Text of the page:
Two obvious statements:
1.) 2014 was an exceptional year for Emerging Growth Companies (EGCs)
Right about now, the year-end reports start trickling out, and amongst the many disheartening current events reports – the Capital Markets IPO reports deliver Holiday Cheer. The first out of the gate, even before the ball drops in Times Square, is from PwC’s Deals Practice group.
” IPOs raised a total of $83.9 billion, an increase of 47 percent over the $56.9 billion raised in 2013, and approaching the proceeds of $92.6 billion raised in 2000.
The IPO market moderated slightly in the fourth quarter of 2014 as a volatile mid-October crimped new offerings before regaining ground in November. For the quarter, there were 60 public company debuts, as of December 4, representing $13.4 billion in proceeds. This compares to 77 public listings in the fourth quarter of 2013 ending December 31, with a value of $24 billion in proceeds.”
It’s important to note that the numbers above only address NYSE and NASDAQ listed IPOs. As we report each week, and summarized here, the OTC Markets helps many companies list – and the largest percentage of EGCs ring that bell.
2.) Going public is a really big deal for an EGC.
Being a public company is a ridiculously complex undertaking. Certainly, this begins right out of the gate drafting your S-1 registration with us. The volleying of the document with the SEC needs careful tracking – this whitepaper download has a step-by-step illustration to that.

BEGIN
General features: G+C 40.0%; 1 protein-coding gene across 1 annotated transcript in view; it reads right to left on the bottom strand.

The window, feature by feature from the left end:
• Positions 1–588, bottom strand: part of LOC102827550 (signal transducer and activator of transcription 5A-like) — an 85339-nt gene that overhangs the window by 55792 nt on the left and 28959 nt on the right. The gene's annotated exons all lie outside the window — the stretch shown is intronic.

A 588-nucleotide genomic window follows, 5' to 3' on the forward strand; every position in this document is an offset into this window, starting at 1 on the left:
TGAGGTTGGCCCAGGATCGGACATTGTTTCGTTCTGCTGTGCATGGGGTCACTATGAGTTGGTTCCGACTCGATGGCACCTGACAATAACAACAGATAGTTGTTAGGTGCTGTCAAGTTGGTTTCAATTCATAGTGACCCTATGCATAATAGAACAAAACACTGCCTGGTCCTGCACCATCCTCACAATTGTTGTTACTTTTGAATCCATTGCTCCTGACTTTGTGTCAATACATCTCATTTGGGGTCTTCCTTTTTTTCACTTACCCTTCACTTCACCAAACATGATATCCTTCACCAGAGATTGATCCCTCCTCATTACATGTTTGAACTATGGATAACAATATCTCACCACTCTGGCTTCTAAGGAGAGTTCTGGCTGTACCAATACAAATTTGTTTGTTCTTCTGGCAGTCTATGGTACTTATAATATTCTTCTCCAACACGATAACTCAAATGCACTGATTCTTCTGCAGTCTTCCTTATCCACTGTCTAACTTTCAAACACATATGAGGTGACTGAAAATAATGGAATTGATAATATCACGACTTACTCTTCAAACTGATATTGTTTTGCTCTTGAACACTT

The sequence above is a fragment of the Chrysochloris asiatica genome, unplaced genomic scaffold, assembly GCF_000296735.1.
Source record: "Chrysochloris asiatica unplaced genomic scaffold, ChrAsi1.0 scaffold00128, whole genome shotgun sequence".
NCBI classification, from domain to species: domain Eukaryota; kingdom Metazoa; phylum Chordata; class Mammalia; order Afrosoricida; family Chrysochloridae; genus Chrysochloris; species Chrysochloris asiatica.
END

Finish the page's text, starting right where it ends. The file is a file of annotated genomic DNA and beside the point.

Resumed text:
One stress release for EGCs, clients have reported, is filing as a confidential IPO. This eliminates the media and prospective investor scrutiny (banter) that can distract and upset the process. It gives an EGC the elbow room to sculpt the best possible (and transparent) offering for investors – without needless armchair quarterbacks.
Another complexity EGCs need to be aware of comes very quickly: their annual report and proxy. The labor around this yearly process was painstaking explained this week on our webinar titled Proxy Materials Logistics 101- a primer for small and micro-cap companies. Your brain will hurt try to comprehend all the steps and details involved with this annual undertaking.
And it goes without saying, once public, all issuers have the Herculean tasks of EDGAR, XBRL and continual shareholder communications.
Bottomline, and probably an third obvious statement, is choose your partners wisely. Absolutely this is a sales pitch to work with us, but the objective point is that all service providers – including Vintage – each have a niche they specifically serve. Match that to your company.
Have a great day.